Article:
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Assertive Communication Techniques…

Assertiveness is your best bet for communicating and helps you maintain honest, long lasting relationships with others. It conveys your needs and wants, while respecting yourself and others.  Acting assertively allows others to hear you and also allows you to express yourself. It’s a win-win!

Myth: Assertiveness is mean/rude/abrasive. Not so! When you are assertive you are being polite and asking for what you want and deserve in the same manner that you would like others to speak to you.

Techniques:

DEAR MAN
Describe

Express Assert

Reinforce

(be) Mindful

(act) Assertively Negotiate

Non Assertive Behaviors:

Aggressive: Demanding, abrasive or acting in a hostile manner; insensitive to others needs or feelings and attempt to obtain what you want through coercion or intimidation. Aggressive individuals often create conflict, purposeful drama, and are usually disrespectful. Aggressive individuals are less likely to form healthy relationships, be fulfilled, and have more health problems due to increased stress.  Those who are aggressive are also less confident and use their intimating behaviors to compensate for the lack of self-esteem they have for themselves.  They may threaten to or hurt others emotionally or physically to get what they want (i.e. punch, hit, kick, put-downs, throw chairs, break belongings, etc.) Aggressive body language includes glaring, gritting teeth, appearing over confident, rolling one’s eyes.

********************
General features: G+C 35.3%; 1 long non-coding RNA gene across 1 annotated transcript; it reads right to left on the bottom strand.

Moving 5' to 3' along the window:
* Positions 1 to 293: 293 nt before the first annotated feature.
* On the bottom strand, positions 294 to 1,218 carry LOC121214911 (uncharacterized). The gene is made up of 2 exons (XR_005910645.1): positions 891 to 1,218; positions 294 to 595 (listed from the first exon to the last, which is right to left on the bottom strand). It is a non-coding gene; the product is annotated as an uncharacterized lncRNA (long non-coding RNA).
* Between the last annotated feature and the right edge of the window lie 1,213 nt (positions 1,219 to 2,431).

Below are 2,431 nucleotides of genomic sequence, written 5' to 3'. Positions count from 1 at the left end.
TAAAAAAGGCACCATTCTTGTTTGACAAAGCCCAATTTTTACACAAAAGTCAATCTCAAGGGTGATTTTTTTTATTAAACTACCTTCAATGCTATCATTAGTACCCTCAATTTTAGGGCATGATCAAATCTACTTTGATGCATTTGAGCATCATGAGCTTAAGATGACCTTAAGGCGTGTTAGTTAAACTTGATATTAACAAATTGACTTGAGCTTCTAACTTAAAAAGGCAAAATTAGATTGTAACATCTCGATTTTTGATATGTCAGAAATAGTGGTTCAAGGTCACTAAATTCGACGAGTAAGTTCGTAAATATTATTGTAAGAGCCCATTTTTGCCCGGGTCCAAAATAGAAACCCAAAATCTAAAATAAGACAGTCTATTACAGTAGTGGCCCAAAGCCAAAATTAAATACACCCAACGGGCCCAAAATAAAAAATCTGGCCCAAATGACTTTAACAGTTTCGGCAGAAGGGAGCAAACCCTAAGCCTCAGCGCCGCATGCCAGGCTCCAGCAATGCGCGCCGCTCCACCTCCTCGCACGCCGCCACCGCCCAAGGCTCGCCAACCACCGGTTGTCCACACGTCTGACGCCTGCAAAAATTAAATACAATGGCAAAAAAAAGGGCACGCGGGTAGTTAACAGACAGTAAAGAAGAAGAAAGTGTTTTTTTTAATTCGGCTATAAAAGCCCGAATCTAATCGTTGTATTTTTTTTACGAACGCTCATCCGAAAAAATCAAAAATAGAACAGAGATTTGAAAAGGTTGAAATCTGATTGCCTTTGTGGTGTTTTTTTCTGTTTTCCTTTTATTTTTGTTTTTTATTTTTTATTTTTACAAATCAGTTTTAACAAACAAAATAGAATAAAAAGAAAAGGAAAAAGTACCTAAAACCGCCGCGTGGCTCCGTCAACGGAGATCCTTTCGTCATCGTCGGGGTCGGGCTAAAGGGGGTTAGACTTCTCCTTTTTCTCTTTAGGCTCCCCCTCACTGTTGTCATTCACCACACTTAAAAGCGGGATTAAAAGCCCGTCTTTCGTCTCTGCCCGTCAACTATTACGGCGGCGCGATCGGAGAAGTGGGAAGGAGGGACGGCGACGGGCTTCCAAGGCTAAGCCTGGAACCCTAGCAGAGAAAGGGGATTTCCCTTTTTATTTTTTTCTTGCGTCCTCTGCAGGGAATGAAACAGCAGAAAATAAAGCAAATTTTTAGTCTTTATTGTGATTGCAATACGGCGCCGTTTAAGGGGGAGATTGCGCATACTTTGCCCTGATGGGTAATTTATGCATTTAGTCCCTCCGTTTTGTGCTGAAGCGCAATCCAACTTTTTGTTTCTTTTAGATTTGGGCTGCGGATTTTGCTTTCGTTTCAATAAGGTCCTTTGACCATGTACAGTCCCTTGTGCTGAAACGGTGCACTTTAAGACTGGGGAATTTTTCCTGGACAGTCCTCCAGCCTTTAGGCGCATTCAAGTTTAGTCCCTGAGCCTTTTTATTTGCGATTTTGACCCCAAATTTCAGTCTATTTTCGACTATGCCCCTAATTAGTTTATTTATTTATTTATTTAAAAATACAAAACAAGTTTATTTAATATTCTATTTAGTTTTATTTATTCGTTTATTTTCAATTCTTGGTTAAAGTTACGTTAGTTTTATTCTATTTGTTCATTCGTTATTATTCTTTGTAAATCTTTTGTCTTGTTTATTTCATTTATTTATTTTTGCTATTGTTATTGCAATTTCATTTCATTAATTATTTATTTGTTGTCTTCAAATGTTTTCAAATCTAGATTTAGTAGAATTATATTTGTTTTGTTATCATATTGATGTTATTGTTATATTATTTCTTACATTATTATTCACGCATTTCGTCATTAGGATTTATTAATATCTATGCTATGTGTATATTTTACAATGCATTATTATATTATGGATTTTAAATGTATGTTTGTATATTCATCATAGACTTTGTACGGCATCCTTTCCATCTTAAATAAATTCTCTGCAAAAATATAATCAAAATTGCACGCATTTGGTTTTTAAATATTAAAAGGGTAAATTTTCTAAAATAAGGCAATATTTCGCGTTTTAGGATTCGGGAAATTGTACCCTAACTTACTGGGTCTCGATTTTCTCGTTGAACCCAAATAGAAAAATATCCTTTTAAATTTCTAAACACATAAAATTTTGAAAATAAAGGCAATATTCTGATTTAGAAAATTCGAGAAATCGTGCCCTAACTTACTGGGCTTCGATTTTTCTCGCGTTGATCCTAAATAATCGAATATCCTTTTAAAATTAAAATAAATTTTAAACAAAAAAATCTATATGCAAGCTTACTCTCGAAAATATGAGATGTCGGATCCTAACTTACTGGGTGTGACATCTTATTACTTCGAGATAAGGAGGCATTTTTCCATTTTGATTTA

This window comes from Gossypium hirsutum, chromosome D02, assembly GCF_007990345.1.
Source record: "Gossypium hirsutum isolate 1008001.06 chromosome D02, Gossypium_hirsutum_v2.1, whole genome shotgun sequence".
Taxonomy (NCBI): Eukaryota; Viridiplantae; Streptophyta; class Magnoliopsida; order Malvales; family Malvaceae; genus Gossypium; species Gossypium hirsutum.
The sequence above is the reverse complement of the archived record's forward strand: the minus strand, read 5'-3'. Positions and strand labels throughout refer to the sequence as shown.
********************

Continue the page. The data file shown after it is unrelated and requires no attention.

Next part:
Passive/submissive: Yielding to someone else’s preferences while discounting your own rights and needs.  These individuals don’t express their feelings or let others know what they want.  People who are over-invested in being “nice” or “pleasing” and uncomfortable expressing their needs, giving others the message that they are insecure or unsure.  Others tend to discount your needs leading to low self-esteem or resentment. Passive behavior patterns can lead to feeling hurt, upset, nervous or angry. Your needs are not met and you can feel out of control, dependent and helpless. When you act passively, you might: (i.e.) Put yourself down – “I never know what to do”, apologize too often, put other peoples’ needs first, say “It doesn’t really matter” when it does, or are indecisive “No, no, you decide”. Your body language appears like you have low confidence; looking down, shrugs, mumbles, lack of eye contact with others.

Passive Aggressive: Instead of openly addressing an issue, you hide aggressive feelings in a covert fashion. Instead of asking for or doing something about what you really want you drop hints, complain, annoy, or pester others. You seldom get what you want because you don’t get the point across in a clear and assertive way.  You are more likely to have aggressive outbursts or emotional breakdowns, feeling like “no one is listening to me!” or have internal frustration and get angry at yourself leading to lower self-esteem.

Manipulative: Attempt to get what you want by making others feel sorry for you or guilty. Instead of taking responsibility you play the victim or martyr to get others to take care or listen to you. It may make others feel crazy or angry because they are being pushed to the limit, it’s often confusing for the receiver. Manipulative people are more likely to feel alone, angry, and unheard and overtime have strained relationships with others as they are unable to express their needs.

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